Project Almanac – Movie Review by Frances Winston
Directed by: Dean Israelite
Starring: Jonny Weston, Sofia Black D’Elia, Sam Lerner, Allen Evangelista, Virginia Gardner, Amy Landecker
In cinemas February 20th
This is yet another “found footage” style film which has become so popular in recent years. However, where the premise was once an original way of making a movie economically now it is starting to look somewhat tired. Audiences are fully aware that there is a director pulling the strings which detracts from the power of the film no matter what the story. This is especially true when it is a pretty complex time travel tale.
Aspiring inventor David (Weston) gets accepted into the prestigious MIT and goes through the belongings of his dead father (also an inventor) in an attempt to finds something he could use to secure a scholarship. When he finds an old camera with footage of a childhood birthday party he is stunned to see a reflection of his 17-year-old self in the mirror. Upon further investigation he and his friends find blueprints for a temporal relocation device or time machine to you and me. They build the device and when they realise that it works they decide to use it for personal gain provided they always use it together. Unfortunately they forget one of the basic rules of time travel which is that anything you change in the past has a ripple effect in the future. Pretty soon they are travelling back in time simply to rectify their mistakes and they realise that ultimately they must ensure that the machine never gets built.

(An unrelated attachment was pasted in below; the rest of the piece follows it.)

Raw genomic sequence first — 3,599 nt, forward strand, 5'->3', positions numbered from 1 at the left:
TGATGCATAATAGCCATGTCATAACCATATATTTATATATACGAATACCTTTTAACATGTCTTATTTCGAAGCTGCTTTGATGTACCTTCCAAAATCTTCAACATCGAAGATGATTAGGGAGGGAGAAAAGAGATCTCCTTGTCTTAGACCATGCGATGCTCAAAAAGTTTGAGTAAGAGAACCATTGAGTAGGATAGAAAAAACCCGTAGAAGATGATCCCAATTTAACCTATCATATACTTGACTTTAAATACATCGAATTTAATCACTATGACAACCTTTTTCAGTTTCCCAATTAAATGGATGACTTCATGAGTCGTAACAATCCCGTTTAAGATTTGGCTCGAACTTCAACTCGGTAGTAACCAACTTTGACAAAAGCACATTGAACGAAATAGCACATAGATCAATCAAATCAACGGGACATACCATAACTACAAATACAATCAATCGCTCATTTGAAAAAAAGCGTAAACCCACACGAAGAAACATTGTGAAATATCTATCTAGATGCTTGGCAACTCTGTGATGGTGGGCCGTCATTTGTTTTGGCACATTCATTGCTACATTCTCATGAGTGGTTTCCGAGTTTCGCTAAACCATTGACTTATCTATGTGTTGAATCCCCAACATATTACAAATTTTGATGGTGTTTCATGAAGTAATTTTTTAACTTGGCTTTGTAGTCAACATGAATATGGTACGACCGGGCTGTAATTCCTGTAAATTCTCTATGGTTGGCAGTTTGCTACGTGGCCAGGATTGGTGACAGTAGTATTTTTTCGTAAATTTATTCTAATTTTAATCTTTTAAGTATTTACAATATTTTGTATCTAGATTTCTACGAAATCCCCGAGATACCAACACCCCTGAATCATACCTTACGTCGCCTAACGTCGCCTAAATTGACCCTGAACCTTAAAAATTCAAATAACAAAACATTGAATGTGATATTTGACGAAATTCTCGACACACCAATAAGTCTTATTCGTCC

The premise of this is pretty good and it starts off strongly but the found footage style of shooting is very distracting. This is the kind of movie that would have worked better shot in a conventional style. Once they realise the machine works the plot becomes somewhat complicated as you try to keep track of everything and it does seem to lose the sense of fun that it has at the opening. The young cast do a good job but the weak script coupled with the shooting style disengages the viewer hugely. Its biggest fault is its inconsistency. It manages to be witty in parts and tedious in others and it has some really original ideas which get lost in its ultimate predictability.
This is watchable but never as much fun as it should be. Unlikely to be more than a one time watch for most I’d like to see this remade with a bigger budget and conventional shooting style as it seems like there was a lot of potential wasted here.
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